We have the Antarctica sequence of Godzilla getting blasted-charging his breath-getting blasted in return and scenes like Mothra's emergence among others.

Along with smaller, more colorful kaiju moments like Ghidorah's left head sniffing out soldiers & Rodan snapping up a jet pilot (a direct homage to The Giant Claw).

KOTM is visually creative on a different level than G14 but the eye candy & money shots are still impressive and very much made with TLC.

Couple that with the McReary's score and youve got some supercharged Toho-worthy imagery in a Hollywood blockbuster. Impressive stuff, Id say.

I also like how in KOTM, monsters dominate the plot. When the monsters arent on screen, the characters are still talking about monsters, and the central family drama is tied into that.

After some comments that Godzilla himself wasnt that involved in the plot of G14, its a nice change of pace to see KOTM begin & end with Godzilla along with shedding some light on his pseudobiology & behavior.

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As a continuation of a shared monster universe that its predecessor and Kong: Skull Island established, Godzilla: King of the Monsters takes the proceedings in an uninspired, unspectacular direction. Likely in response to the divisive nature of the 2014 film’s limited (albeit well-executed) action sequences, this sequel doubles down on the monster mayhem, but it’s so perfunctory that the film feels like it never really takes off as anything more than two-plus hours of sound and fury signifying very little of substance. (And for all the action, I still didn’t feel like Godzilla was in enough of the movie.) Unlike in the previous film, the human characters get weak, unimpressive development. Millie Bobby Brown, Vera Farmiga, and Kyle Chandler all try to do their best in the roles of a fractured family, but they can only do so much with what amount to stock roles that just follow expected beats. Bradley Whitford and Thomas Middleditch get some funny lines, but the humor of their parts feels at odds with the grave seriousness that Ken Watanabe, Charles Dance, and several others bring to their parts – as if the film wants to have its cake and eat it too by simultaneously trying to establish emotional weight while also occasionally winking and nodding at its own silliness. The monster fights are fine, but they’re so protracted that it’s easy to zone out as they’re unfolding. Each film in this extended universe has been a step down from what came before, which makes me feel a bit wary about the Kong v. Godzilla matchup slated for next spring. This movie may well please diehard Godzilla fans who have been waiting to see a wider breadth of well-known creatures duke it out; for this more casual viewer, however, it just didn’t really pop.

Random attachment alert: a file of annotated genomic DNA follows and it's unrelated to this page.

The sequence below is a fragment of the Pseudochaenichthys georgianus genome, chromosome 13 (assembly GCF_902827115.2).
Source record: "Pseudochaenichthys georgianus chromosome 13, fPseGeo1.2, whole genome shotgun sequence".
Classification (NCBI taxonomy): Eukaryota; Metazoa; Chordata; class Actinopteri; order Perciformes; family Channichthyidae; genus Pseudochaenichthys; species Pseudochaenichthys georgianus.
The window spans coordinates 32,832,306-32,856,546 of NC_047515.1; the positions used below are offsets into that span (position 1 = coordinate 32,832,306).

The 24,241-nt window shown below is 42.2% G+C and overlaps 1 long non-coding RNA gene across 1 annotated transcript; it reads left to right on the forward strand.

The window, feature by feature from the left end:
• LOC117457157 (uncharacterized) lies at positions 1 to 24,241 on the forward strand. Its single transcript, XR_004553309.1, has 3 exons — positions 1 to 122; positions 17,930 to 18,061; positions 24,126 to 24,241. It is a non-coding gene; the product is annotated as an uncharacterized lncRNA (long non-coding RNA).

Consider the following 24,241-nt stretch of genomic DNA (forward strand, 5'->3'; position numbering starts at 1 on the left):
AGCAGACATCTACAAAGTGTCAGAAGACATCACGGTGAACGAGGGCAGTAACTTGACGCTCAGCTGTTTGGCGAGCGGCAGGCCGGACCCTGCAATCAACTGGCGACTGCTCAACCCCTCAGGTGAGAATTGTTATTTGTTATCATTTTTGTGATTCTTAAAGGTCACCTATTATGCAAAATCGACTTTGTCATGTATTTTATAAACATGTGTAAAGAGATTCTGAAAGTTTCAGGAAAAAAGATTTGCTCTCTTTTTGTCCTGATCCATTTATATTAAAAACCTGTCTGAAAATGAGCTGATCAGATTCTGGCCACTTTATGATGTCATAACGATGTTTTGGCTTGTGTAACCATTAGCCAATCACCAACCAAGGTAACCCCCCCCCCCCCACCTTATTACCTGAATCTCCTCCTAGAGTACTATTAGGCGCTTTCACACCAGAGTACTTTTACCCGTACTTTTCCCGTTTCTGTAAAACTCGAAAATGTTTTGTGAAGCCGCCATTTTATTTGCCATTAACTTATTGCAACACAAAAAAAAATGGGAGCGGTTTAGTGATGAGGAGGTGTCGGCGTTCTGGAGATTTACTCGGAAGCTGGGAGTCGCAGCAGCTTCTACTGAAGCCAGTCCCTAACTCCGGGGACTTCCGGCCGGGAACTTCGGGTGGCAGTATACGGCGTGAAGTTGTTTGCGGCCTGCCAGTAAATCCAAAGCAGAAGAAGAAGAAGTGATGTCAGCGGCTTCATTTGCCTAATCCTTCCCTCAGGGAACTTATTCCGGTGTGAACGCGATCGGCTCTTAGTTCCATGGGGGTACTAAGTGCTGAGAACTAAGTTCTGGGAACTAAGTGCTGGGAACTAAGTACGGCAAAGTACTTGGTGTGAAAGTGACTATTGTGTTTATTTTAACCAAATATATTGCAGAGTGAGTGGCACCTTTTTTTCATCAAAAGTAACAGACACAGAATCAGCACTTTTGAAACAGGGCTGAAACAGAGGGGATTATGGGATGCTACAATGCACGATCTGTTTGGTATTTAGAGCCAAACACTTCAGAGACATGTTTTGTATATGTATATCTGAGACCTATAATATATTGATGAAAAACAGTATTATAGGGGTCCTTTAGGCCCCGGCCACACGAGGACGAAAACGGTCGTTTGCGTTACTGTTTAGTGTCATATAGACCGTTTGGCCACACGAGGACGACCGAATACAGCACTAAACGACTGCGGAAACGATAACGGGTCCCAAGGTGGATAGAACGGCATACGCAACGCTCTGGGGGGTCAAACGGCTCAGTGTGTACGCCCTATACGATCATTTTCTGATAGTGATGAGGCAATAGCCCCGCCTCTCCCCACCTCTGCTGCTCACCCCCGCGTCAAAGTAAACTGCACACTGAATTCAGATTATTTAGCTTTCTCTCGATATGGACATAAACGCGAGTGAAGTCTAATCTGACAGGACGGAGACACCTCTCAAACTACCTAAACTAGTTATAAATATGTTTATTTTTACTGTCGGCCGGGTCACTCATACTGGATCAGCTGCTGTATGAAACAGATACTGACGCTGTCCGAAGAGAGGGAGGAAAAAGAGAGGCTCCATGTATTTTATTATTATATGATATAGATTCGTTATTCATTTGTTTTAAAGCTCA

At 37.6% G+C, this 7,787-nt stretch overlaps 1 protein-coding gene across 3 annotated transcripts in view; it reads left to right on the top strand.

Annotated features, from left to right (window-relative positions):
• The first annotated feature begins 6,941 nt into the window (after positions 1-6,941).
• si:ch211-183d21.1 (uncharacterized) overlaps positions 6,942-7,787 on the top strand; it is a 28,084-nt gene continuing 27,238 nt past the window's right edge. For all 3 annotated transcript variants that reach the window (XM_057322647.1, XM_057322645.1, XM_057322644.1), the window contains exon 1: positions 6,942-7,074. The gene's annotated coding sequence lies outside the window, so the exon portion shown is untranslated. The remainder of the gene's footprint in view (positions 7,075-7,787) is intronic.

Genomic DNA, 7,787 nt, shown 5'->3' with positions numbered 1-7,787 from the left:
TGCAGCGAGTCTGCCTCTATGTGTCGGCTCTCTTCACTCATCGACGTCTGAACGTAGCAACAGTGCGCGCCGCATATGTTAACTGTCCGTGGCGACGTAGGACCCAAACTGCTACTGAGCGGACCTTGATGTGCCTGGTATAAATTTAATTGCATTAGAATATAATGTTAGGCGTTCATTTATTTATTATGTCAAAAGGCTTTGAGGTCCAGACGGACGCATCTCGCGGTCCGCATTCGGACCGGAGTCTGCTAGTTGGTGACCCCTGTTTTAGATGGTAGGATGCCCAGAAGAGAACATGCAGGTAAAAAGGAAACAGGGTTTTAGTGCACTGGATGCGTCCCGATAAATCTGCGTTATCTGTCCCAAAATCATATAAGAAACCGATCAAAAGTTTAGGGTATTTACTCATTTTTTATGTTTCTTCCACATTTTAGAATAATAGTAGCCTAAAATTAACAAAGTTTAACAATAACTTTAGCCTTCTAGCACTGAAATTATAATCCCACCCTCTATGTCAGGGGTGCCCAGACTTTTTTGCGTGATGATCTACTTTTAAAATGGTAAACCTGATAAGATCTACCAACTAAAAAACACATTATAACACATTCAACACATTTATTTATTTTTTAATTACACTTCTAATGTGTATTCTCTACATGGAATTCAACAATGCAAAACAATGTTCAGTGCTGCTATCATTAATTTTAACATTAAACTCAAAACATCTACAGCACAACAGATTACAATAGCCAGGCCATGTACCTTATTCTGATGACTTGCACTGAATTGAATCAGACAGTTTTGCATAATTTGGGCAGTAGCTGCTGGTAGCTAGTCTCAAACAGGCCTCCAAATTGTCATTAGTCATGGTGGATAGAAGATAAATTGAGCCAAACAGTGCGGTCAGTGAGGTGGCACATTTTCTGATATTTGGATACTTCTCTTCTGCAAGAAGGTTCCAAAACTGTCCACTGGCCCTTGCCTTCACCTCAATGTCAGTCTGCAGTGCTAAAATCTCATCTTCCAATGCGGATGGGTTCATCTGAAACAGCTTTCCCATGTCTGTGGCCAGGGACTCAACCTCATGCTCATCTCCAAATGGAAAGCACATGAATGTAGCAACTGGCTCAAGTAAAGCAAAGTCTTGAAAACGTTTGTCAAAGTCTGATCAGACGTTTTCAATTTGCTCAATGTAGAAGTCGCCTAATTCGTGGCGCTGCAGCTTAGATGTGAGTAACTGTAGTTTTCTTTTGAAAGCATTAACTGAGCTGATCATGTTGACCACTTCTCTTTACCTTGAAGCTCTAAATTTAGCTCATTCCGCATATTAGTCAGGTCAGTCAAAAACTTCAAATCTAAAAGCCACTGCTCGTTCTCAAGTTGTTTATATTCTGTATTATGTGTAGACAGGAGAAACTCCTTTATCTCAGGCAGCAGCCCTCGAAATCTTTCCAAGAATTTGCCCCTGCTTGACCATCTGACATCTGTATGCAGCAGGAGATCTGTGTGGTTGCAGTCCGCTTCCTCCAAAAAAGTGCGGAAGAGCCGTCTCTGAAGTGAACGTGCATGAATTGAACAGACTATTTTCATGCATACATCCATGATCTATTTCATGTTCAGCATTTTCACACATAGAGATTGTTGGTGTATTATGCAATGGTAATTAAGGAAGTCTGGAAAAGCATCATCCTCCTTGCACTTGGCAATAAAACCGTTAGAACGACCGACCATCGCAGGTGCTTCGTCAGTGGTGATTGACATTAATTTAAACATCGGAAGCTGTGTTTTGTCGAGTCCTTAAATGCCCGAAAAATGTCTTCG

C

 

Stray Thoughts:
- Speaking as a Red Sox Fan by One-Time Geographic Convenience, I'm kinda bummed that they did a huge set piece at Fenway, yet didn't destroy the place as impressively as they could have. I was honestly more engaged with the Fenway-set climax in Ted. Furthermore: if the main human family is from Boston, where are their accents? Vera Farmiga definitely has one from her performance in The Departed, yet it's nowhere to be seen (or heard, I guess?) here.

 

- I don't know whether to blame the script, the director, or the actor (or some combination thereof), but the gravitas Ken Watanabe brings to his role just makes his character and that character's role in the proceedings feel overly silly.